NIH recently published a very interesting and useful table detailing the funding allocated over recent years by research, condition, or disease category. This data includes estimated amounts for 2016 and 2017. You can click through on any year and category to see what projects were funded. Follow those links as you would use results from a RePORTER query to identify program officers, study sections and FOAs. A great resource for PIs trying to figure out where at NIH their research fits! Click here to go to NIH's table.
The NOAA Science Collaboration Program (NSCP/$75 million) represents an effort to support the development of undergraduate, graduate, and postdoctoral researchers and scientists with expertise in NOAA-related sciences. This will be accomplished through collaborations between these scientists and professionals in areas of mutual interest across the full spectrum of NOAA sciences. It is expected that some of the scientists will collaborate onsite at NOAA facilities and laboratories. NOAA will also support associated workshops that will serve to further enhance collaborative relationships. Through this funding opportunity, NOAA is also interested in supporting complementary earth-systems modeling efforts in areas such as hydrology and coastal dynamics which can serve as a catalyst for collaborations between NOAA professionals and scientists supported through this program. NOAA will support social science research that evaluates the impact of NOAA-related science to society and seeks to find ways to determine how environmental and related sciences can be communicated and utilized more effectively to protect life and property, assist decision makers, and enhance economic development. See NOAA-NWS-NWSPO-2017-2004858 NOAA Science Collaboration Program Due June 13.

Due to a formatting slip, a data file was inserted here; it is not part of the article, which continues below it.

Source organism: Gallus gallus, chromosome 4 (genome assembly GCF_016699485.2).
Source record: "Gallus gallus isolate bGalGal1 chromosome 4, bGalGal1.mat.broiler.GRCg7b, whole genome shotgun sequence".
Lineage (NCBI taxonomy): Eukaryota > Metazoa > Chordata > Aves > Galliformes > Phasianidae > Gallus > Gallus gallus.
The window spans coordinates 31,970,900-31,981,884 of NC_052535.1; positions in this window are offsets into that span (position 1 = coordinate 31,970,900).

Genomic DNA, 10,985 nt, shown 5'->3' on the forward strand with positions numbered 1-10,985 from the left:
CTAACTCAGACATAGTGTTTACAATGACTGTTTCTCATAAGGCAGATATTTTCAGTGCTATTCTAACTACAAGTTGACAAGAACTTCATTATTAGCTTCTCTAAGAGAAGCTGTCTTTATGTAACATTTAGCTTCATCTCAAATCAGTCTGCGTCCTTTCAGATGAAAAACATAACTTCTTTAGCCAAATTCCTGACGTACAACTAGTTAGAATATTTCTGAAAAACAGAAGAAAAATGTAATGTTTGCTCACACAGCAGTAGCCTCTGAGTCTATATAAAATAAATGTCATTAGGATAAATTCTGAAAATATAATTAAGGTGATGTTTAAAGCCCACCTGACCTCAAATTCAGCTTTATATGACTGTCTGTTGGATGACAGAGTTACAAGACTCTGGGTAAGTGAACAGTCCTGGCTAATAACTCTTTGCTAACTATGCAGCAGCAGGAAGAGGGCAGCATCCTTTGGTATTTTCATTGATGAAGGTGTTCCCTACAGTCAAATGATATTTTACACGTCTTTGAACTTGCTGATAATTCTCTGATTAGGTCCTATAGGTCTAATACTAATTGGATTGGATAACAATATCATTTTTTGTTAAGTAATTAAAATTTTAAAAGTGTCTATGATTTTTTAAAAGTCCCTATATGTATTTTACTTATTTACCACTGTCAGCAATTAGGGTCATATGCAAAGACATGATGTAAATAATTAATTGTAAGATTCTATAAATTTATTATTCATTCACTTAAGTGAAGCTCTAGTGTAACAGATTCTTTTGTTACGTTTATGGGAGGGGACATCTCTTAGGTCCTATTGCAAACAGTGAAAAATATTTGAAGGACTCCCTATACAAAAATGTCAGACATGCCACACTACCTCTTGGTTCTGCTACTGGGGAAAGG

A recent NSF Dear Colleague letter was issued to remind researchers involved in the BRAIN initiative of funding programs and mechanisms that support international cooperation. Most of these programs are equally applicable to international collaborations in other research topics funded by NSF and bear repeating:
- Partnerships for International Research and Education (PIRE)
- Research Coordination Networks (RCN)
- NSF Research Traineeships (NRT)
- Science Across Virtual Institutes (SAVI)
- International Research Experiences for Students (IRES)
- Graduate Research Opportunities Worldwide (GROW)
- Industry/University Cooperative Research Centers (I/UCRC)
This table (in pdf) gives an overview of the agencies (and a few foundations) that are most active in funding academic research and what types of research they fund. The links take you to the funding page of the agency (which can sometimes to be difficult to find for agencies where funding research is not a major part of their mission), not just to the agency's home page.
When pursuing research funding from NSF, it's extremely important that you identify the program or programs within NSF that best fit(s) your research. A good place to start is the NSF website. This video shows how to the use the website to identify the program (and program director) that is most likely to be interested in funding your research. The next step will be to contact the program director to discuss whether your research fits their program.
NIH's RePORTER awards database has been around a while now, but many researchers aren't aware that NIH has been adding a number of nifty new capabilities that make this a powerful research tool that you can use to identify the IC, program and study section that best fits your research. This video shows how to do that.